Patrick Cox, Tokyo
(images via: contemporist)
The all-white Patrick Cox store in Tokyo looks positively space-age with its graduated white columns, shining light on wares like handbags and wallets. The space was designed by local architect Chikara Ohno, who says “the pendant fixtures cut the void and shape the space. Pathways in the shop seem to meander beneath a canopy formed by the largest of the drum shades.”
BAPE Los Angeles
(images via: high snobiety)
LA’s short-lived BAPE (A Bathing Ape) store on Melrose Avenue was an interesting site for design enthusiasts while it lasted. The main attraction, architecturally speaking, was a huge display column in the center of the store featuring a parade of brightly colored shoes on a conveyor belt.
Kymyka Shoe Store, Netherlands
(images via: the cool hunter)
Designed by Maurice Mentjens, the Kymyka Store in Maastricht, Netherlands takes an unusual tact for displaying its collection of designer shoes from brands like Stella McCartney and Yves Saint Laurent. Like a sculptural object, each shoe is given its own steel display pole.
Vila Sofa, Amsterdam
(images via: best house design)
Playful cutouts and a limited color palette characterize the Vila Sofa furniture store in Amsterdam, designed by Tjep. Large graphics of home accents like mirrors, windows and chandeliers punctuate the space while the warehouse unfolds like an aesthete’s playground, reminiscent of a slightly higher-end IKEA.
(images via: veryverybeautiful.it)
Every Aesop store is slightly different, but all of them place the emphasis on their strongest selling point: the design of their own product packaging. The purveyor of botanical skin care products lines up minimalist amber glass bottles with white labels in simple but artistic configurations. In the Sydney store, white porcelain provides an understated but elegant backdrop for the products.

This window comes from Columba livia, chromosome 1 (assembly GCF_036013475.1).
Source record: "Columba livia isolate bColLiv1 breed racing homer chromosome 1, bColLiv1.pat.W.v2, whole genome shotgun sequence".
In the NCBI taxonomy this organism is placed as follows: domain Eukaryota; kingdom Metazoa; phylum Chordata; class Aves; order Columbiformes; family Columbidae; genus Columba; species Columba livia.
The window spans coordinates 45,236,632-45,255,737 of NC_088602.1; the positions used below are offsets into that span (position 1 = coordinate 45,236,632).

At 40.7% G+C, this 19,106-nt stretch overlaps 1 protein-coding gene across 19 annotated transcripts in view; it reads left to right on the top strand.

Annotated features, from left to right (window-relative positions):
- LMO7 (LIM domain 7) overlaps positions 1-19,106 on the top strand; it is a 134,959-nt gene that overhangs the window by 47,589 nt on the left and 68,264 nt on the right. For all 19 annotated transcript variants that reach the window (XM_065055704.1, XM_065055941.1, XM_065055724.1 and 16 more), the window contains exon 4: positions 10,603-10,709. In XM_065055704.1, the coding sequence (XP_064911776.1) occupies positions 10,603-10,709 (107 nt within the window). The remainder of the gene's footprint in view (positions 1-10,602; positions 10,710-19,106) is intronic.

Longchamp’s La Maison Unique, NYC
(images via: heatherwick studio)
A sweeping curvature of ribbon-like steel stairs makes Longchamp’s global flagship store in Manhattan utterly unforgettable. For ‘La Maison Unique’, design firm Heatherwick Studio spent six months coaxing hot-rolled steel into an artificial landscape draped from the ground floor up three additional levels. Movable magnetic lights and display stands attach to the stairs themselves, while transparent balustrades made with aerospace windscreen technology keep the focus on the shape of the steel.
(images via: dezeen)
Belgian artist Arne Quinze gave Paris’ L’Eclaireur shop a whole new look using mostly scrap materials. Various pieces of wood and metal – from construction leftovers to printer plates – were painted a uniform silver for an eclectic but finished result that shimmers under built-in lighting.
(images via: play me design)
Monki, a Swedish clothing brand, sets every one of its stores apart with a unique design, and this particular location in Oslo is definitely different. Looking more like a nightclub than a retail shop, the design features strung spheres reminiscent of beads on a necklace in acid brights and soft pinks, all against a backdrop of black. Seen here before any merchandise was added, the design is all eye candy.